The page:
Fundamentals of Phytonutrition
Integrative Healthcare
Written by John H. Maher, D.C.   
Friday, 01 December 2006 15:09 Read : 1617 times

Phytonutrient, within the context of natural health and nutrition, has come to refer to certain bioactive plant chemicals that humans eat and have, or may well have, significant positive effects on human metabolism.

Most phytonutrients are not essential for life, but more and more they appear to be essential for optimal health and longevity! They, therefore, may properly be classified as micronutrients, along with vitamins and minerals. The technical classification of the major groups of phytonutrients found in our diets includes terpenes, amines, organosulfurs, phenols, polysaccharides, and organic acids.

One food can contain several classifications of phytonutrients. For example, an orange contains terpenes (carotenoids and limonoids) and phenols (bioflavonoids). In this introductory article, we will briefly examine the major groups and sub-groups of phytonutrients and how they may contribute to optimal biological function.

The Terpenes-Carotenoids, Limonoids, Saponins and Chromonals: Powerful Antioxidants for Cancer Prevention, Optimizing Cardio-Vascular Dynamics, Protecting Vision

Terpenes are any of various unsaturated hydrocarbons, C10H16, found in essential oils and resins of plants.

Carotenoids, a fat-soluble group of naturally occurring plant pigments of the yellow, orange, red spectrum, are perhaps the most familiar of phytonutrients. Carotenoids function as powerful antioxidants and immuno-potentiaters. Carotenoids are considered potent membrane antioxidants due to their reactivity with singlet oxygen. Diets rich in carotenoids are linked with a decreased risk of heart disease, cancer, and degenerative eye diseases, such as macular degeneration and cataracts.1

Alpha-carotene, beta-carotene, and cryptoxanthin, as found in carrots, oranges, sweet potatoes and squash, are the main vitamin A precursors. Leafy green vegetables contain mostly lutein and zeaxanthin. Lycopene is most abundant in tomatoes, with smaller amounts in pink grapefruit, watermelon, guava, and rose hips. Astaxanthin, found mostly in red yeasts and red algae, is now fed to salmon, trout, crabs, krill and shrimp in "fish farms."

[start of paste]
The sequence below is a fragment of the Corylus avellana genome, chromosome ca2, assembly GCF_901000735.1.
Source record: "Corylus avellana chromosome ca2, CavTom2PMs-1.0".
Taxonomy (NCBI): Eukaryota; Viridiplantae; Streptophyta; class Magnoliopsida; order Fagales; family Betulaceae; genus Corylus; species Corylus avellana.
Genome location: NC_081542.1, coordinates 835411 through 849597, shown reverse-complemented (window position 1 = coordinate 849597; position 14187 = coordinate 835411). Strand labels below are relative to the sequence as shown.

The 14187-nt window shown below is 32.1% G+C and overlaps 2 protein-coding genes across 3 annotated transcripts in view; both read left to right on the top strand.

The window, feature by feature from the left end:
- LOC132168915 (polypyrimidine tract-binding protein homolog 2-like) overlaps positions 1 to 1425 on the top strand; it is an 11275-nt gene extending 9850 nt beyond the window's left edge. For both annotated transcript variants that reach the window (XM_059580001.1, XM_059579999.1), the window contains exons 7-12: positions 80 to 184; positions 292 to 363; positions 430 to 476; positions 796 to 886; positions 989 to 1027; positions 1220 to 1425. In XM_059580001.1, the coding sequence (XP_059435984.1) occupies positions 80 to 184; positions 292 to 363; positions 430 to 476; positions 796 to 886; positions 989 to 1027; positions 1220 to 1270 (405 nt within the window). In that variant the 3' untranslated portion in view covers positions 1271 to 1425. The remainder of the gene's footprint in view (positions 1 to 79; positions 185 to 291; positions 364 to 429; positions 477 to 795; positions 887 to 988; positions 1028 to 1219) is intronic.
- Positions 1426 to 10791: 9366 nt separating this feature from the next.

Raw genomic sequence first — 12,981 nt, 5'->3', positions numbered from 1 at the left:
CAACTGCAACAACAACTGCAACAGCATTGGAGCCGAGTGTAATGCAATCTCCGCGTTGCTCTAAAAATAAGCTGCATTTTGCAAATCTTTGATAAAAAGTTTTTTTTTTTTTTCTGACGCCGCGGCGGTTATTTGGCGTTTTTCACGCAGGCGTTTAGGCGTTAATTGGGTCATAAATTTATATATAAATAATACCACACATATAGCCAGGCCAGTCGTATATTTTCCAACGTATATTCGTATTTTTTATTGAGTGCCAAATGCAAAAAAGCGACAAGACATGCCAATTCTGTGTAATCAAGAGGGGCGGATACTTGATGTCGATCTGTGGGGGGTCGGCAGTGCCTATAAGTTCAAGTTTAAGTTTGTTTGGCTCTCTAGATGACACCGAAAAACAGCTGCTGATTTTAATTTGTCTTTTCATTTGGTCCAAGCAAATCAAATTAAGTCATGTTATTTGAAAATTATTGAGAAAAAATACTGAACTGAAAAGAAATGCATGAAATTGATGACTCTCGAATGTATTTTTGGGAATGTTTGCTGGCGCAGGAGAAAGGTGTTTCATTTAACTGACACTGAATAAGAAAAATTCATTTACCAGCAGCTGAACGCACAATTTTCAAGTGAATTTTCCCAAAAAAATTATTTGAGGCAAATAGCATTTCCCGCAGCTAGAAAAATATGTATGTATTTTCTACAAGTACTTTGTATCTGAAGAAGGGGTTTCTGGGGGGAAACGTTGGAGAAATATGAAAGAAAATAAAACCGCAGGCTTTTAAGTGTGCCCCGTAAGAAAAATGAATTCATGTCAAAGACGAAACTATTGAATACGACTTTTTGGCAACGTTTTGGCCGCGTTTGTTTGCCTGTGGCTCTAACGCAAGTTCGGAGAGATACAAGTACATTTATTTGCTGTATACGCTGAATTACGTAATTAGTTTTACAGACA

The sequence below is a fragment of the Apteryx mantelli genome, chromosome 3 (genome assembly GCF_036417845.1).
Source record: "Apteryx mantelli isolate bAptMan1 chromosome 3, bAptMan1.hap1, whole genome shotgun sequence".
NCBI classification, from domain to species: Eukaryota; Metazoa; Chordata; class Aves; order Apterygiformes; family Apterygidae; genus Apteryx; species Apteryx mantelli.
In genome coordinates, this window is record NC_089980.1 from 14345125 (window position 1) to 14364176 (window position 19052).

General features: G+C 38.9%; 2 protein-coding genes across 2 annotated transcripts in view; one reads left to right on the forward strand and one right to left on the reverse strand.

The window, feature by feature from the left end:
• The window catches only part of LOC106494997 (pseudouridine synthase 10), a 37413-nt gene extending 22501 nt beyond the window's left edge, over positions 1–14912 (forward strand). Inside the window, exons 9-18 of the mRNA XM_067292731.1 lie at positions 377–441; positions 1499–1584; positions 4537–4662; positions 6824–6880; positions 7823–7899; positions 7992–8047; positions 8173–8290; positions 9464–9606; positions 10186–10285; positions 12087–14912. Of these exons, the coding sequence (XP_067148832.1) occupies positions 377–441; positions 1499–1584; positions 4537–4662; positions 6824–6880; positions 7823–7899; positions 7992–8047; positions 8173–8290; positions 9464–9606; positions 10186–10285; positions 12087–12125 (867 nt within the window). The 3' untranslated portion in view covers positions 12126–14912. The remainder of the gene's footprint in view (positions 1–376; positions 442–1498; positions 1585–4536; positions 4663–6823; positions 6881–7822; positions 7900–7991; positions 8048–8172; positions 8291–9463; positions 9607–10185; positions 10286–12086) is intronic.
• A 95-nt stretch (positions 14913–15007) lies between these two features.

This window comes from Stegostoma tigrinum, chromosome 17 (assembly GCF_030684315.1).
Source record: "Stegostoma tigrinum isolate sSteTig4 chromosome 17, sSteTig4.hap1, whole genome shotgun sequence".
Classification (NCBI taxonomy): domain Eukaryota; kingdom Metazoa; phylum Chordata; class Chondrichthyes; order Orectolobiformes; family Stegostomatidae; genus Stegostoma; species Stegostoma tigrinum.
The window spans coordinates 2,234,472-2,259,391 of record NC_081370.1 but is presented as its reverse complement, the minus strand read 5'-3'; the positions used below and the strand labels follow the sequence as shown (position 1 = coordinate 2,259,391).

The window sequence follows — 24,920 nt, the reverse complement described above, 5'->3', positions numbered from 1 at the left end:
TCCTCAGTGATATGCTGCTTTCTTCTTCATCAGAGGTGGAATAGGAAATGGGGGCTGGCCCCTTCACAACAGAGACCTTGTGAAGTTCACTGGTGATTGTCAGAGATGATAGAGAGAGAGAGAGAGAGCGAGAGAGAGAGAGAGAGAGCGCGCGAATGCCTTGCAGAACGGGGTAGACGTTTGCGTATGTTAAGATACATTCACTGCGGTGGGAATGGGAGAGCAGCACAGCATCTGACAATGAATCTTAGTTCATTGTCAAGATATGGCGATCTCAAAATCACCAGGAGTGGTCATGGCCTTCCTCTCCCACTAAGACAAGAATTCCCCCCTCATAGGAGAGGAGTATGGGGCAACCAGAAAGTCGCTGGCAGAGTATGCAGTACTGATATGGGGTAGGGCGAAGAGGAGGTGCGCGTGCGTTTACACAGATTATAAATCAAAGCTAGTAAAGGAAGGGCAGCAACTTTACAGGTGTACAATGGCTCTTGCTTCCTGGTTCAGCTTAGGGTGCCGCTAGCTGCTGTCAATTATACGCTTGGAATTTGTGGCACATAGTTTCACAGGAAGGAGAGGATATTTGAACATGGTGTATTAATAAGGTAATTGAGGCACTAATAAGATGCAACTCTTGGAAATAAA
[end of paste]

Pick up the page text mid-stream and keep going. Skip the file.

Of note, some carotenoid-rich foods, like carrots and tomatoes, yield more beta-carotene and lycopene, respectively, when cooked. Lutein and lycopene require fat for optimal uptake of carotenoids, whereas dietary fiber inhibits absorption of lutein, lycopene, and beta-carotene by 40 percent to 75 percent.2,3

Limonoids are found in yellow/orange citrus fruit peels. Limonoids may be chemo-preventive agents, especially directed toward protection of the lungs.4,5,6 Eight ounces of orange juice usually contains approximately 19 mg of d-limonene.

Saponins are found abundantly in many beans, alfalfa, aloe and quinoa (keen-wah) seed. Saponin-containing plants tend to have a soapy texture, and are often called "natural detergents," due to the foam that develops when heated, as when heating beans. Saponins form a complex with cholesterol, which is then excreted from the body. Saponins also inhibit the multiplication of cancer cells by interfering with their DNA.7

The most familiar chromanols are the vitamin E complex tocotrienols and the tocopherols. These two naturally occur in palm oils and whole grain germ and/or bran, yet research has shown that the biologic functions of tocopherols and tocotrienols are unrelated. Tocotrienols appear to inhibit breast cancer cell growth, whereas tocopherols have been most studied for their cardiovascular health effects.8

The Phenol Group: Flavonoids, Anthocyanidins, Catechins, and Lignans
Anti-inflammatory, Anti-clotting, Antioxidant, Immune Enhancers and Hormone Modulators